The film offers our youth nothing but a painful look at what they already see and feel almost daily. It poignantly highlights to young people how invisible their lives can be to adults, and just how unsupportive and inattentive adults can be.
I fear instead that those demographics not reflected in the film -- basically everyone except simple small-town folks -- will leave the theater troubled by what they've seen but ultimately detached from the issue.
The gender binary and its relationship to bullying may be an elusive and challenging concept for many, because it requires us to self-reflect, examine our own expectations, and perhaps even change some of them. No one wants to feel he or she is part of the problem. But we are, all of us.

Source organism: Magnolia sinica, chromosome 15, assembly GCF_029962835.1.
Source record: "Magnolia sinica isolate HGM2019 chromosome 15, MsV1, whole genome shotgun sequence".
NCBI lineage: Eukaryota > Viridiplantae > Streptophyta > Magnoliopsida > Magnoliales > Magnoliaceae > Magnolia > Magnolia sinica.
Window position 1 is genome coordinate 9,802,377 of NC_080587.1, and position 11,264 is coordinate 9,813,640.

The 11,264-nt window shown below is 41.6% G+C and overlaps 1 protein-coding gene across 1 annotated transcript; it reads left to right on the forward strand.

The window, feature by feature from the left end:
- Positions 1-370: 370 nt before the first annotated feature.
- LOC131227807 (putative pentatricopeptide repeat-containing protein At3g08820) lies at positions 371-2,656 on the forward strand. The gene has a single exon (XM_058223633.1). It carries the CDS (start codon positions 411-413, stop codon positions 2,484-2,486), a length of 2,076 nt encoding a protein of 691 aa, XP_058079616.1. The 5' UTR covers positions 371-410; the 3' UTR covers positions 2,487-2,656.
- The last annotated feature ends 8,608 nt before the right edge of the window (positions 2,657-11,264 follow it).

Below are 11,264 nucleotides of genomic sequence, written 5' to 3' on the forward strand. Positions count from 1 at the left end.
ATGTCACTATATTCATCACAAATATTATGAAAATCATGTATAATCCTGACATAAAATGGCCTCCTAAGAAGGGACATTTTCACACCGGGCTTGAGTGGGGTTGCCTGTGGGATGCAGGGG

Controversy aside, Bully is powerful enough from the point of view that it touches a very important social issue that has grown to the point where it's also an educational one and well as a community one.
For many Americans, the only LGBT people they know are those they meet on their favorite TV shows, while at the movies, or when sitting down to read the Sunday paper. It's those same images that they take with them to the ballot box come voting time.
If we expect middle and high school students to have the courage, integrity and strength to take on bullying, we must empower them with the respect to handle the language that honestly depicts their world.
Rather than gaining press for the awards it has received, Bully is gathering attention for its R rating from the MPAA -- due to its use of six expletives. I, and many others, would like to use more than six expletives as a reaction to this.